Bzzz…Slap! How to Keep Your Kid Bug-Bite Free this Summer

Bzzz … Slap! How to Keep Your Kid Bug-Bite Free this Summer

Written by Sophie Lung, M.D. on Jun 6, 2019 8:00:00 AM

As the weather heats up, many families will be spending more and more time outside with their children. While fresh air is good for you and your little one, make sure to protect them from the other things that come from being outside. Be prepared to prevent bug bites and sun exposure as the days get longer and you’re able to spend more time outside! 

Use a Good Insect Repellent

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If your child is going to be outside, the best way to stop insect bites, other than head-to-toe clothing, is to use a good insect repellent. Insect repellent can only be used on children 2 months and older, however, so infants younger than 2 months should be kept inside until they can safely use bug spray. The active ingredient in bug spray is called DEET, and we recommend selecting a repellent that has between a 10 percent and 30 percent DEET content. Not only is it more effective, but it also lasts longer on the skin. Ten percent DEET repellent lasts about two hours before you have to reapply, and the higher the percentage the longer it will last.  If your child is outside for an extended period of time, remember to reapply to keep preventing bug bites.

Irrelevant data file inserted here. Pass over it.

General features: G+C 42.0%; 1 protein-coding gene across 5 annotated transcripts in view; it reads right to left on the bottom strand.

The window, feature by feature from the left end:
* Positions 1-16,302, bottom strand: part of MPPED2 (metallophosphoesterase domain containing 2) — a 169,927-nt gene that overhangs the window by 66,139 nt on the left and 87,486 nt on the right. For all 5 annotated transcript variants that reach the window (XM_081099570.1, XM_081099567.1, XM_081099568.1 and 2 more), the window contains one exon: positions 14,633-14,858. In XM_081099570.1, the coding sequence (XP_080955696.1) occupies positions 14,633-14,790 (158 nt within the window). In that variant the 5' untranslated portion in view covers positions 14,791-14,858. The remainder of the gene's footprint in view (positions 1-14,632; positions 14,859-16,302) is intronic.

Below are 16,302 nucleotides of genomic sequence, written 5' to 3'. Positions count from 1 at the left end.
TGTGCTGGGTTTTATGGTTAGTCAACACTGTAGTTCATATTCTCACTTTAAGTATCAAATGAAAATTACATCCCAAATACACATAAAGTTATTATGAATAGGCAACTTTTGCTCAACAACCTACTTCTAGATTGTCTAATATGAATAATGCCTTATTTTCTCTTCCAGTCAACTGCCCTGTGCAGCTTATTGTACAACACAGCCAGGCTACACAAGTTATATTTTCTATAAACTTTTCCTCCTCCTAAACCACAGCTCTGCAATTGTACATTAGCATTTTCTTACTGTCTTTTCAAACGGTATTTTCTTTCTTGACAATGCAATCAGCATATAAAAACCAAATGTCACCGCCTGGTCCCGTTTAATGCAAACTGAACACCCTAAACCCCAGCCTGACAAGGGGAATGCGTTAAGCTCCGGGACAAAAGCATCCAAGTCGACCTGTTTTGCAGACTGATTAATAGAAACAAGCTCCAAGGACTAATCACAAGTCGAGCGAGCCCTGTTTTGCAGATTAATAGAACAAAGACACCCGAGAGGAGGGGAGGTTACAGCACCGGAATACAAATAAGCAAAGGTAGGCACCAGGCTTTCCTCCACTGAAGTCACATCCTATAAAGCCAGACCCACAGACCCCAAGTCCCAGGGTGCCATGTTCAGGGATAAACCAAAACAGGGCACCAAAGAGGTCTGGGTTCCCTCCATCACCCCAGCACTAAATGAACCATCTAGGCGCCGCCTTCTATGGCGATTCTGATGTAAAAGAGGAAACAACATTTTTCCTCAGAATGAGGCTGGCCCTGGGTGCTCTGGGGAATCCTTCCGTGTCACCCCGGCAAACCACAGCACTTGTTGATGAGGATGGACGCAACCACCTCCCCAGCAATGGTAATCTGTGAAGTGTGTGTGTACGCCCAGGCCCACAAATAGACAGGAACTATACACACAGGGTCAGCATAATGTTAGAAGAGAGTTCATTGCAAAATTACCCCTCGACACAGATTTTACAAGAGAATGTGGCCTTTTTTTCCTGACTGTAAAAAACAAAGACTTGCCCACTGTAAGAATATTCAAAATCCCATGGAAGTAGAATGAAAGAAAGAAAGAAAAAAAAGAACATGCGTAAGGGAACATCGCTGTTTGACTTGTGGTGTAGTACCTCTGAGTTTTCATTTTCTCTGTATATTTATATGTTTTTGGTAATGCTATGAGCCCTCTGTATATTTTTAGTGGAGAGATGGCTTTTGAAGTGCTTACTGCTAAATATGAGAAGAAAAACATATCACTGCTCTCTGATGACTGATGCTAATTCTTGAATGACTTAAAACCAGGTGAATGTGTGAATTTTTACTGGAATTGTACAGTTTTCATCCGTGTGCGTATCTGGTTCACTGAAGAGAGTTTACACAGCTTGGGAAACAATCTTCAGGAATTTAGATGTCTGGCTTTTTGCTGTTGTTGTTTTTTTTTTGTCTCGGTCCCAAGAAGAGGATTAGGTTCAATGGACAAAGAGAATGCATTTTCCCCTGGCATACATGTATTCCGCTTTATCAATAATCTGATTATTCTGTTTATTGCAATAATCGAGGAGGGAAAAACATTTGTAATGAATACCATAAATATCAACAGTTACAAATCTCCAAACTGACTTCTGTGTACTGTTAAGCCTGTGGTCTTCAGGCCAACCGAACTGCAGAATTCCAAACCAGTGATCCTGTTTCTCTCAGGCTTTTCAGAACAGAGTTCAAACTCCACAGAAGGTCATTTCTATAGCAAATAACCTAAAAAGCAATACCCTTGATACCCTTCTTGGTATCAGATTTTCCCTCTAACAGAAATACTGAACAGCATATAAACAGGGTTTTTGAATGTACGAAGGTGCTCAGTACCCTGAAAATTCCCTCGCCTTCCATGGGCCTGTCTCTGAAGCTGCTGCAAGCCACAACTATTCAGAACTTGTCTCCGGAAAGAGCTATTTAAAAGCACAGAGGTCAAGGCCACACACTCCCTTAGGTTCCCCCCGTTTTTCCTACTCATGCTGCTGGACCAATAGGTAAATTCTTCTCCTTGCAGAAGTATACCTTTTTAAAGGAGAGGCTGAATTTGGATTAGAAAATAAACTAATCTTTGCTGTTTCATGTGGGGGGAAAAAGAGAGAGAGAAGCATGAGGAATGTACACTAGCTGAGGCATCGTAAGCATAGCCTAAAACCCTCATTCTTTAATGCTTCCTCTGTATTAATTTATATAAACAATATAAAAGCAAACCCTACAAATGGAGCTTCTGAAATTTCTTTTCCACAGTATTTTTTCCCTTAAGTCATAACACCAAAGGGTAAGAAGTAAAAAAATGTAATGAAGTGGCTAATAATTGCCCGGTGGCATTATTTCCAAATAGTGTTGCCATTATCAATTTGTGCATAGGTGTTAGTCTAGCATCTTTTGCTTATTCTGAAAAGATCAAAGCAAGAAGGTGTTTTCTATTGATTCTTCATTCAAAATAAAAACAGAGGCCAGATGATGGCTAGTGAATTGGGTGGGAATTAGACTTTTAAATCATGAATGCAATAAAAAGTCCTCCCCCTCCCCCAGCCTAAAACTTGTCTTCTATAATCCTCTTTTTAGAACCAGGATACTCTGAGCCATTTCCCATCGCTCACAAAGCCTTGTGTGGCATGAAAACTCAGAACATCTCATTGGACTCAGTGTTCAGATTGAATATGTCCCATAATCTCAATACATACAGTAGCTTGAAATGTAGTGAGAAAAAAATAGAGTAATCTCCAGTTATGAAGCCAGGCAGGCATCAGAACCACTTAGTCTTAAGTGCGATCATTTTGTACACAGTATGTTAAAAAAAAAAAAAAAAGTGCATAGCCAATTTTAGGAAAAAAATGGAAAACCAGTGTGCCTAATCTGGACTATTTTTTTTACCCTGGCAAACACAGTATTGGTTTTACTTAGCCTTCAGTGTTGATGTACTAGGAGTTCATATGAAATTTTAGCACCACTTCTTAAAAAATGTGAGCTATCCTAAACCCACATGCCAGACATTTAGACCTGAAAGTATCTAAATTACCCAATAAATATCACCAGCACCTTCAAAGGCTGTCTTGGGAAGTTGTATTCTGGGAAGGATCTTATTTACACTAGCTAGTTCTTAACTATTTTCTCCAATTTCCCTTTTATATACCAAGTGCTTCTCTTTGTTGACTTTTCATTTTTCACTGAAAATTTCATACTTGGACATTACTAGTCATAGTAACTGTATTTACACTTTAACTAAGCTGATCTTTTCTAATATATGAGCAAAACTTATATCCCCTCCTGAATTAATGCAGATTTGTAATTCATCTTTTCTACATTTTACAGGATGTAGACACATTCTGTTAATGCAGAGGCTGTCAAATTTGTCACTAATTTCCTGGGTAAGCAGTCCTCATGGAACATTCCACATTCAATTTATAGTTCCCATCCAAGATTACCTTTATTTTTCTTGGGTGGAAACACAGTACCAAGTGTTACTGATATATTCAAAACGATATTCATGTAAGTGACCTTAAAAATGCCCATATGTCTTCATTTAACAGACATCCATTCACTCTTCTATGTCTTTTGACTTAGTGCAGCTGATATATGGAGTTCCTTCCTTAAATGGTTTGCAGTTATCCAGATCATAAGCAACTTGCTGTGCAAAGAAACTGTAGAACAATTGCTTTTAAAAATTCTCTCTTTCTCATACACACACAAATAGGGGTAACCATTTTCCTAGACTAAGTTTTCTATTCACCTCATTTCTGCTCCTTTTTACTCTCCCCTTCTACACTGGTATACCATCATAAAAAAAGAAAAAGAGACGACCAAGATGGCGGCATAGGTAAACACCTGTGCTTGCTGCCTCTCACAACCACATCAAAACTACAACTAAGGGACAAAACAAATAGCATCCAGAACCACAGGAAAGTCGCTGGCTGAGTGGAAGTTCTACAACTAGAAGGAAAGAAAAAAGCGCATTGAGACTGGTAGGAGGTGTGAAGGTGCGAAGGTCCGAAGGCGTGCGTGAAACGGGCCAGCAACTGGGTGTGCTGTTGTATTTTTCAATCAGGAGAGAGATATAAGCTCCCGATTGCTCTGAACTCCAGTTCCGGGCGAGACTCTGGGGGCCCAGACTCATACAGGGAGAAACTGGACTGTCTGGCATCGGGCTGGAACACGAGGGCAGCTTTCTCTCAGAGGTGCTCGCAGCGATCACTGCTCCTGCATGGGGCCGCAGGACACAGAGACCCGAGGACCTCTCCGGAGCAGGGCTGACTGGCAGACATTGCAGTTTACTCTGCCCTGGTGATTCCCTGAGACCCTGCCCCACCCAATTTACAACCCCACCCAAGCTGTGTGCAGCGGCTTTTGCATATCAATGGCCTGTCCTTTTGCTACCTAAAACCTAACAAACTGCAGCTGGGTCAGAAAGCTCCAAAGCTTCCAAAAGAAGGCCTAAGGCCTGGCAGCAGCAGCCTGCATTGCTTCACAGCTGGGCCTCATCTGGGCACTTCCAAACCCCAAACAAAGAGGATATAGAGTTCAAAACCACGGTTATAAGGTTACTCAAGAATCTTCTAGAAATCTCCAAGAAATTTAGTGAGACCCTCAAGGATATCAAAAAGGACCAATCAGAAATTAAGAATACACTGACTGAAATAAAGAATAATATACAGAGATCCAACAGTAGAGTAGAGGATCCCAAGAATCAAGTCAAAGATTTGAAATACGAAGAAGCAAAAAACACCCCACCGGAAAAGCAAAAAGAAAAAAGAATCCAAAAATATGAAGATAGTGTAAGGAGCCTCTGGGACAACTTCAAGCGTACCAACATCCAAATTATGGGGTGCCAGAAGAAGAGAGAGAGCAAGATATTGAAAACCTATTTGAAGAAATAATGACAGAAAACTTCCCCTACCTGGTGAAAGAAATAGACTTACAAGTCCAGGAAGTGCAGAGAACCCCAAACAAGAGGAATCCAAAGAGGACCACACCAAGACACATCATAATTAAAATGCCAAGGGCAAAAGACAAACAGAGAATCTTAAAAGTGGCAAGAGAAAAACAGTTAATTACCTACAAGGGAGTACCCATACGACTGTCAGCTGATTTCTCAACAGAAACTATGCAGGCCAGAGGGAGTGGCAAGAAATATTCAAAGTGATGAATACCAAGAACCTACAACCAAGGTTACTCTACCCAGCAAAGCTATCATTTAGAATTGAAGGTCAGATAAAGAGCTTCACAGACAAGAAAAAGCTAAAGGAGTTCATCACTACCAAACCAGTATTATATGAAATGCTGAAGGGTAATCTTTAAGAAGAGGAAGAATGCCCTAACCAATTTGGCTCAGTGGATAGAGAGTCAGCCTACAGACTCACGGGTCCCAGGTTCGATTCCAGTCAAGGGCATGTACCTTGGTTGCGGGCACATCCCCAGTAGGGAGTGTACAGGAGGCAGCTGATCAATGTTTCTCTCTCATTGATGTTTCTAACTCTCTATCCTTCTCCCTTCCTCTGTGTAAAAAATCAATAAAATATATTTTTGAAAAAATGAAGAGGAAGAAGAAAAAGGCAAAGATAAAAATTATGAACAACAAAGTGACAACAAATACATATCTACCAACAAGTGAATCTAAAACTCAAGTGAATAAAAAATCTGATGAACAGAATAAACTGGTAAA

Treating Pesky Mosquito and Fire Ant Bites

The most common threats as far as biting insects here in Texas go are typically mosquitoes and fire ants. Luckily for most people, a couple of these bites aren’t a real issue and will go away fairly quickly. If your child has itching associated with these bites, you can give children’s Benadryl to stop the irritation.  

When to Seek Medical Care

If your child experiences abnormal swelling, streaky redness, discoloration, vomiting or fever, your child may be having an allergic reaction to the bite, or the bite could be infected, and it’s important to call your physician for advice. If your child is having trouble breathing, take your child to a hospital immediately. For the most part, parents typically don’t know their child will be allergic to a specific type of insect bite until it happens, so just keep an eye on the bite and your child’s symptoms. 

Remember Sun Protection!

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If you’re going to be outside, there’s a good chance you’ll be in the sunlight, at least for a portion of the day. Remember that your child’s skin is sensitive and susceptible to sunburn. Make sure you’re using plenty of sunscreen and reapplying it every two hours. While there are some combination sunscreen/insect repellents out there, I don’t recommend using them. Sunscreen typically needs to be reapplied more frequently than insect repellent, so I think it’s best to use them separately. Sunscreen can be used on children 6 months and older.  Limit sun exposure for children younger than 6 months by keeping them indoors or making sure they are covered with clothes or an umbrella and a hat.

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Dr. Lung is a board-certified pediatrician who cares for her patients at Kelsey-Seybold Clinic – The Woodlands. She enjoys caring for children and giving them the tools they need to grow into healthy, young individuals and successful adults. 

 

Topics: bug spray, fire ant, insect bites, deet, bug bites, insect repellant, mosquito

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